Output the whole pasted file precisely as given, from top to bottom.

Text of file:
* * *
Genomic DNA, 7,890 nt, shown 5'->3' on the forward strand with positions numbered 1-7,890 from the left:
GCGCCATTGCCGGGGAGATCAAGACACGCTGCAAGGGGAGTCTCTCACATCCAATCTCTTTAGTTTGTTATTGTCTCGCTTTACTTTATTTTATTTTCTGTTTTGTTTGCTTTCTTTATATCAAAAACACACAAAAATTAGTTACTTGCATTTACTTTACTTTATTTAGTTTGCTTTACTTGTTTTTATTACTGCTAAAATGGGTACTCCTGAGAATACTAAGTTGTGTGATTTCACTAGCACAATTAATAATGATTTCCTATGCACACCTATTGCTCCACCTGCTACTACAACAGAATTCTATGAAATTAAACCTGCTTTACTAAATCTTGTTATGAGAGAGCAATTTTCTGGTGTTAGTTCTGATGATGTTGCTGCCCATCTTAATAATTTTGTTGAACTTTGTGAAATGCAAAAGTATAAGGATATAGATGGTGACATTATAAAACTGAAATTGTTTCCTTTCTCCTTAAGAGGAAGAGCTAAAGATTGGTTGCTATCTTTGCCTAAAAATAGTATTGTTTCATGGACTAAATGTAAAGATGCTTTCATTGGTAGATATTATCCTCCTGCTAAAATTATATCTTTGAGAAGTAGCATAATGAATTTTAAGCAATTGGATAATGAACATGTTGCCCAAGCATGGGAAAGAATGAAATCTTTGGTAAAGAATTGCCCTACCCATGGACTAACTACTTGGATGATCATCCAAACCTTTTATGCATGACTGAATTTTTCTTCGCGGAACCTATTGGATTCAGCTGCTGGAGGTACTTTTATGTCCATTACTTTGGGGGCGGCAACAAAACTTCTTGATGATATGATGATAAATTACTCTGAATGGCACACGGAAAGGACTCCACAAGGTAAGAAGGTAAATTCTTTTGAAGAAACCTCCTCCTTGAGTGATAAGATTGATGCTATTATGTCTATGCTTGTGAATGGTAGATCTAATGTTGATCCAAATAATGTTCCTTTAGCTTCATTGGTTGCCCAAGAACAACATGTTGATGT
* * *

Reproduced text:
Genomic DNA, 7,890 nt, shown 5'->3' on the forward strand with positions numbered 1-7,890 from the left:
GCGCCATTGCCGGGGAGATCAAGACACGCTGCAAGGGGAGTCTCTCACATCCAATCTCTTTAGTTTGTTATTGTCTCGCTTTACTTTATTTTATTTTCTGTTTTGTTTGCTTTCTTTATATCAAAAACACACAAAAATTAGTTACTTGCATTTACTTTACTTTATTTAGTTTGCTTTACTTGTTTTTATTACTGCTAAAATGGGTACTCCTGAGAATACTAAGTTGTGTGATTTCACTAGCACAATTAATAATGATTTCCTATGCACACCTATTGCTCCACCTGCTACTACAACAGAATTCTATGAAATTAAACCTGCTTTACTAAATCTTGTTATGAGAGAGCAATTTTCTGGTGTTAGTTCTGATGATGTTGCTGCCCATCTTAATAATTTTGTTGAACTTTGTGAAATGCAAAAGTATAAGGATATAGATGGTGACATTATAAAACTGAAATTGTTTCCTTTCTCCTTAAGAGGAAGAGCTAAAGATTGGTTGCTATCTTTGCCTAAAAATAGTATTGTTTCATGGACTAAATGTAAAGATGCTTTCATTGGTAGATATTATCCTCCTGCTAAAATTATATCTTTGAGAAGTAGCATAATGAATTTTAAGCAATTGGATAATGAACATGTTGCCCAAGCATGGGAAAGAATGAAATCTTTGGTAAAGAATTGCCCTACCCATGGACTAACTACTTGGATGATCATCCAAACCTTTTATGCATGACTGAATTTTTCTTCGCGGAACCTATTGGATTCAGCTGCTGGAGGTACTTTTATGTCCATTACTTTGGGGGCGGCAACAAAACTTCTTGATGATATGATGATAAATTACTCTGAATGGCACACGGAAAGGACTCCACAAGGTAAGAAGGTAAATTCTTTTGAAGAAACCTCCTCCTTGAGTGATAAGATTGATGCTATTATGTCTATGCTTGTGAATGGTAGATCTAATGTTGATCCAAATAATGTTCCTTTAGCTTCATTGGTTGCCCAAGAACAACATGTTGATGT